Cultural Competence: Can a Buddhist monk be an anti-Muslim Bin Laden?

This entry is part 5 of 5 in the series Cultural Competence
TIME magazine cover Buddhist Terror cover July 1

Click the cover to learn more about the story.

TIME features “the Burmese bin Laden” this week. TIME is reporting on U Wirathu, a monk in a peaceful religion who advocates violence against Muslims—the same tool Osama bin Laden used on behalf of Muslims. (No, the TIME cover at right isn’t what you received at home this week in the U.S. edition; this is TIME’s Asian edition.)

Islam is the world’s second largest religion, after Christianity. Buddhism is fourth. (See our December story about the world’s religious populations.) In Myanmar, formerly know as Burma, Muslims are in the minority and Wirathu says they threaten Burmese nationality. Muslims and Buddhists have been attacking each other there.

Before the magazine was on newsstands, Buddhists criticized it, posting on Facebook mock versions of the Asian cover—with the word “Boycott” added in protest.

The Washington Post quoted political analyst Yan Myo Thein as saying, “Some people misunderstood the title … seeing it as an insult to religion. They believe it’s equating Buddhism with terrorism.”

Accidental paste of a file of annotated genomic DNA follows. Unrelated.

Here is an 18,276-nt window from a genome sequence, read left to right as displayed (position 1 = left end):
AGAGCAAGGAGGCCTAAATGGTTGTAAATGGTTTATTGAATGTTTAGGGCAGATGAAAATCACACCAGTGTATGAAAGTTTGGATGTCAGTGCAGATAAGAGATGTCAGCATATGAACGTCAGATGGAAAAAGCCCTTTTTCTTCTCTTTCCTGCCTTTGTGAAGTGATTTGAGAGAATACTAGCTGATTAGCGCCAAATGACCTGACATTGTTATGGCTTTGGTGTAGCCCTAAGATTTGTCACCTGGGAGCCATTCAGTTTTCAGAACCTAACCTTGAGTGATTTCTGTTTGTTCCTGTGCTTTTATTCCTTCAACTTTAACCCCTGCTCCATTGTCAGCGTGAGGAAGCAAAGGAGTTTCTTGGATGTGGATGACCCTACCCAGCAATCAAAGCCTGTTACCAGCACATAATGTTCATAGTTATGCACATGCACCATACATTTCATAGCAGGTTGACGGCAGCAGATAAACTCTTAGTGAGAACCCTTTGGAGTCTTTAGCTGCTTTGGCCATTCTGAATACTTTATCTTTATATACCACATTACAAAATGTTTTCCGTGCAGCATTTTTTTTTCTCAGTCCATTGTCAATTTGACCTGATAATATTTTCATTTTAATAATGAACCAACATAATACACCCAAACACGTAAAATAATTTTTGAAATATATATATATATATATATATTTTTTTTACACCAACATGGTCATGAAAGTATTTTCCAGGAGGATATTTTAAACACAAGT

Wirathu, shown in red robes in the TIME article, responded to it by saying, “A genuine ruby will shine, even if you try to sink it in mud.”

Some say images of country and religion are being confused and condemned.

The TIME article said, “Every religion can be twisted into a destructive force poisoned by ideas that are antithetical to its foundations. Now it’s Buddhism’s turn.”

The problem in gaining cultural competence is that there is no singularly authentic cultural experience. Everyone is a mix of ethnicity, religion, politics, race, family and more. Learning from one person is just the barest beginning. The Read the Spirit/Michigan State University guides to cultural competence use a 100-question format to open that door. But they are just the start.

Can one separate culture, religion or nationality from the others?

Is religion violent, or does politics make it seem that way?

Does the image of Islam change when it becomes the target of violence?


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